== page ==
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Last edited by Ervin Farkas; February 12th, 2008 at 04:16 PM.
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Old February 12th, 2008, 12:24 PM   #6
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Ervin, if upload speed is really important, you might try what was suggested to me, though I haven't acted on it yet because AT&T is installing fiber in my area as I type this.

It was suggested that you buy an extra phone line and use it for DSL also. By running dual network cards in your pc and feeding two modems, you increase your speed. I know it can be done with OSX, and I think Windows has the capability also. It's called port bonding or something like that. In essence, you're using two pipes running in parallel to increase your throughput.

-gb-
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Old February 12th, 2008, 03:48 PM   #7
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See my nightmare...

http://www.dslreports.com/forum/remark,19290346
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Old February 12th, 2008, 04:34 PM   #8
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Buying internet from any internet provider other than the owner/operator of the phone line is the perfect recipe for this kind of fingerpointing - this is why, whenever possible, I buy all services from the same provider.
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Old February 13th, 2008, 10:43 PM   #9
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This is with my AT&T 3 Mb service

:::.. testmy.net test results ..:::
Download Connection is:: 3046 Kbps about 3.05 Mbps (tested with 2992 kB)
Download Speed is:: 372 kB/s
Upload Connection is:: 369 Kbps about 0.4 Mbps (tested with 748 kB)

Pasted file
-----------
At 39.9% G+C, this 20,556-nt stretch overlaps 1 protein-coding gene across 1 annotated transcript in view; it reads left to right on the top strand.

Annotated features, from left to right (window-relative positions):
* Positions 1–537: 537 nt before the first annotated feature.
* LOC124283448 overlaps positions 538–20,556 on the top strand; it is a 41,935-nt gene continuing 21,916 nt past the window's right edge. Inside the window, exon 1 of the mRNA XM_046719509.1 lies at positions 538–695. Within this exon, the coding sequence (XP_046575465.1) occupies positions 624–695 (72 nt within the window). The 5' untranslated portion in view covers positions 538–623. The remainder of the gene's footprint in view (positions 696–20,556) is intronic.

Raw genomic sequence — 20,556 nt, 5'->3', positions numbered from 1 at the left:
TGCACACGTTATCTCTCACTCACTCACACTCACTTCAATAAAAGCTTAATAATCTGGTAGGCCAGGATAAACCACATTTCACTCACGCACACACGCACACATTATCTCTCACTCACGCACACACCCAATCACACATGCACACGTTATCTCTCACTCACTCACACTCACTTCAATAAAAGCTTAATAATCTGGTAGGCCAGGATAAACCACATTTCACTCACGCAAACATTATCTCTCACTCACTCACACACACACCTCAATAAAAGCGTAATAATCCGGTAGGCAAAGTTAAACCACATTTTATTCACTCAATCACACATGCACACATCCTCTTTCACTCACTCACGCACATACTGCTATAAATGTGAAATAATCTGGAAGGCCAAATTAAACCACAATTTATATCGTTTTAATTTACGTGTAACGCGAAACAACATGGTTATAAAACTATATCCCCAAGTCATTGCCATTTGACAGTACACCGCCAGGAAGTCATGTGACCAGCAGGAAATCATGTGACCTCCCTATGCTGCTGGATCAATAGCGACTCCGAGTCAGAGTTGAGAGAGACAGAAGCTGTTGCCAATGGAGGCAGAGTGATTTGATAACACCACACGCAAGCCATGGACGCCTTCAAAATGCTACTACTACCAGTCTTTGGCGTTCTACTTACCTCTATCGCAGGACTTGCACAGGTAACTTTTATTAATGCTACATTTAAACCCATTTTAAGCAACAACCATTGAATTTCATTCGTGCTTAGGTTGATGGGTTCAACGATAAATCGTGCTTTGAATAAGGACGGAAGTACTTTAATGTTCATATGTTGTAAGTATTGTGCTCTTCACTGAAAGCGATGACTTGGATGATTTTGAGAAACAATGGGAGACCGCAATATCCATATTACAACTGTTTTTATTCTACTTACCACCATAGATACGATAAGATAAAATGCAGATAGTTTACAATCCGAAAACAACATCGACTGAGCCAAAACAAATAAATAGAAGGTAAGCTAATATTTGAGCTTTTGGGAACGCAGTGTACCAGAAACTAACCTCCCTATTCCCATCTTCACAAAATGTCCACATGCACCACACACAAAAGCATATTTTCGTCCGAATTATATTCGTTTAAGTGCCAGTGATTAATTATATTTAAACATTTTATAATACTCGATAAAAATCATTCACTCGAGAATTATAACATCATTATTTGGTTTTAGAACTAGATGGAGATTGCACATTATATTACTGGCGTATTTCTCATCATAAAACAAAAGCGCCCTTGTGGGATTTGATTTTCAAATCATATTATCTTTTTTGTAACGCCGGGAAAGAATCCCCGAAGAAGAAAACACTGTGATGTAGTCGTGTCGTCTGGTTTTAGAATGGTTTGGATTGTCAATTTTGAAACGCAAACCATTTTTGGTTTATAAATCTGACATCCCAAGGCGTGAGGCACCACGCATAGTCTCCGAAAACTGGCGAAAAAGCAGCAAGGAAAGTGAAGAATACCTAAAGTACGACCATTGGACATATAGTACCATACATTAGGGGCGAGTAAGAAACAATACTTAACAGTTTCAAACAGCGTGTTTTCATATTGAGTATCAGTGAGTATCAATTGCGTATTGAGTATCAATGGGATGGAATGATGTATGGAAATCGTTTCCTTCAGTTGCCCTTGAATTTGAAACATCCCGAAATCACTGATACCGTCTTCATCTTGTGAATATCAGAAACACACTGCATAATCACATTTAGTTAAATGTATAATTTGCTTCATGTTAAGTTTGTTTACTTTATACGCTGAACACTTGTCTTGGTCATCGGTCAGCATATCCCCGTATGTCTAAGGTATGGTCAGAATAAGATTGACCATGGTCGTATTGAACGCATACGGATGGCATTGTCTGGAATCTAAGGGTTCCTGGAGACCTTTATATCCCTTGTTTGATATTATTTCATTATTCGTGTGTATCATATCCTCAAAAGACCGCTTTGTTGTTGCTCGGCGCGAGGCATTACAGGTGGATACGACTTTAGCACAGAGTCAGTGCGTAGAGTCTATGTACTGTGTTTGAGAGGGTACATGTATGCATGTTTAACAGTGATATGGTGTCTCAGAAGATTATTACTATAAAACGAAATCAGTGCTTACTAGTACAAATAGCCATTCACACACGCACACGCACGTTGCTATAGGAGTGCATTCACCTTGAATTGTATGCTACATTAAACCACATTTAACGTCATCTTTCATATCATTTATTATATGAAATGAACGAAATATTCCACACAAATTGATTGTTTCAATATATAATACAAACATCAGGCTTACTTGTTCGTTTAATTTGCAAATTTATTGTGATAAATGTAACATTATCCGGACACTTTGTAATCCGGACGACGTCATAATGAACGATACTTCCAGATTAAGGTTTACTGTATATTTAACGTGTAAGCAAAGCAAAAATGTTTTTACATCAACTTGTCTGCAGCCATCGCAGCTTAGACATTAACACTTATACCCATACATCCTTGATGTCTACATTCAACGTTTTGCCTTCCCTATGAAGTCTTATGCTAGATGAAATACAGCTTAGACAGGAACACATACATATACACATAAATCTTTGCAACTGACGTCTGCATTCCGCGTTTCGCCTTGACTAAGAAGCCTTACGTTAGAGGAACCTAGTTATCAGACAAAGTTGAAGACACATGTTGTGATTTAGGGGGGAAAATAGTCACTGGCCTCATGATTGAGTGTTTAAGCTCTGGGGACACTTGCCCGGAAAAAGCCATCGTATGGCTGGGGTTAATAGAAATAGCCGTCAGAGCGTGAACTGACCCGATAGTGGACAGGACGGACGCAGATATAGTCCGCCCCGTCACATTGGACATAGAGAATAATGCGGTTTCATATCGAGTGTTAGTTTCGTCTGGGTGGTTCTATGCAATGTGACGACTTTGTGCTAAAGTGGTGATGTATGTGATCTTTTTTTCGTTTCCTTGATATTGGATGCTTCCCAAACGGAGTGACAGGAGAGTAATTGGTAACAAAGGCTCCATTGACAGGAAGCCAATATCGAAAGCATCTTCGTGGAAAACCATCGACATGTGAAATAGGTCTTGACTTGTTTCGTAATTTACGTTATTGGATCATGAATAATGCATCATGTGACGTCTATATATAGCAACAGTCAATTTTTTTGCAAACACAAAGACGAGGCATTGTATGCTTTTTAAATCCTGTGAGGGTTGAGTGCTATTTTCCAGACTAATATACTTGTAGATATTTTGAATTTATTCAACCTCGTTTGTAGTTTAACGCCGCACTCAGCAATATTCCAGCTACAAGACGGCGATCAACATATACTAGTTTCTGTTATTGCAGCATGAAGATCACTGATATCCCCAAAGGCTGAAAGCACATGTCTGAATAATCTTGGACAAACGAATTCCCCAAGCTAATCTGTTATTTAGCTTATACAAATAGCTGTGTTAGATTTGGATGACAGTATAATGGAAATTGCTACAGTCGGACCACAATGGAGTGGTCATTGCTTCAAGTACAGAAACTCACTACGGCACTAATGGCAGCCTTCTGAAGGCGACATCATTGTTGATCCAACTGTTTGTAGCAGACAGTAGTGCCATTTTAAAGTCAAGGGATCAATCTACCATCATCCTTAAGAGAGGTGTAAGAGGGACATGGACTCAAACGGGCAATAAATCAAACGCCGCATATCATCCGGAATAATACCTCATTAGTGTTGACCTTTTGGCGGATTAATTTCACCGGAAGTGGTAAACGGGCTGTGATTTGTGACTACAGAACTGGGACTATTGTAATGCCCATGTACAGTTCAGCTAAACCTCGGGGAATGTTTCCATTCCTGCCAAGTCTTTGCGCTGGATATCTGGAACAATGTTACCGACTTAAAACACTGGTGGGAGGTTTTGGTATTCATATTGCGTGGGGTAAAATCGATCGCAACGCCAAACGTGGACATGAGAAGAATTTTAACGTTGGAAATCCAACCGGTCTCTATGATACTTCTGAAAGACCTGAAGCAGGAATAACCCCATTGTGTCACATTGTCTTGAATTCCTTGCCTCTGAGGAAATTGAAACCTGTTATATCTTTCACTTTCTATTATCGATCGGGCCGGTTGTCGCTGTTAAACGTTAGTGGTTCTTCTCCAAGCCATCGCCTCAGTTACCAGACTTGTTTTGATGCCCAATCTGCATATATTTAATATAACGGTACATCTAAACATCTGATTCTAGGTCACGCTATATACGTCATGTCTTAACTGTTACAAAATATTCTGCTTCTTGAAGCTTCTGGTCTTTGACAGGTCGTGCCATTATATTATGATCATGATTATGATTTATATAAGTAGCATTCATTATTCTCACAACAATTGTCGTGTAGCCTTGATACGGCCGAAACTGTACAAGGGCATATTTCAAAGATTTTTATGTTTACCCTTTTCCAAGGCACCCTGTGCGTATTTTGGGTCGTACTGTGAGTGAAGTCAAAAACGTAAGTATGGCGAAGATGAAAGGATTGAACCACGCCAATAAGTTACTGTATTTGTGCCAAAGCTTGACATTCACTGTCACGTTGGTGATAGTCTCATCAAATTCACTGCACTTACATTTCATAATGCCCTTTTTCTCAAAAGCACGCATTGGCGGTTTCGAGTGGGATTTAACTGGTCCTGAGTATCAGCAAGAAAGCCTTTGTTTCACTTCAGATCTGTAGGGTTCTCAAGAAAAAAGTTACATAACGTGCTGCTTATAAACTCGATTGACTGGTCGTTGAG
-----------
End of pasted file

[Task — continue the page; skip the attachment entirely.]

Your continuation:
Upload Speed is:: 45 kB/s
Tested From:: http://testmy.net (Main)
Test Time:: 2008/02/13 - 10:17pm
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Old February 13th, 2008, 11:40 PM   #10
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I hope ATT goes with fiber in my area, because they have blocked Verizon from using the lines.

The Verizon FIOS looks like a great deal with speeds to really get things moving.

I am finding myself uploading a lot of proofs for clients to preview to my website.

It is a great tool, but the ~400 Kbps is not enough on the upload.

I have been happy with DSL on the download, ~3000 Kbps.
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Old February 14th, 2008, 04:35 PM   #11
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Now the question is, can I get the same at my address... I hope the lines are still healthy enough, the subdivision is only 8 years old.

I will order the DSL service from AT&T in about 10 days and will report back with results.

Thanks everyone,
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Old February 14th, 2008, 05:45 PM   #12
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How far are you from the CO or DSLAM?
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Old February 14th, 2008, 10:54 PM   #13
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Sorry, I have no idea what those are...
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Old February 15th, 2008, 08:21 AM   #14
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The CO is the Central Office for the local phone company. Often, your DSL service is provided via a direct link from the CO. Because the DSL signal attenuates quite rapidly, the maximum line speed you can get depends on the distance from the CO to your house. The maximum distance that service providers are willing to serve is about 4 miles.

To extend the range, they install a device called a DSL Aggregator Multiplexer (DSLAM) that bundles a number of DSL lines into a number of traditional T1 lines.

In my own case, I am 4.1 miles from the CO and Embarq refused service (I was able to get ISDN, though). Last year, they installed a DSLAM just up the road. If it wasn't for the trees, I'd be able to see it from my house.

As a result, my DSL quality is the same as I lived next to the CO.

So, exactly what package you will be able to get will depend upon how close you are to either the CO or the DSLAM. I suspect in a major metropolitan area like Atlanta you will be quite close to one or the other. It may be worth confirming with the phone company what the maximum line speeds are at the exact location where you will be living.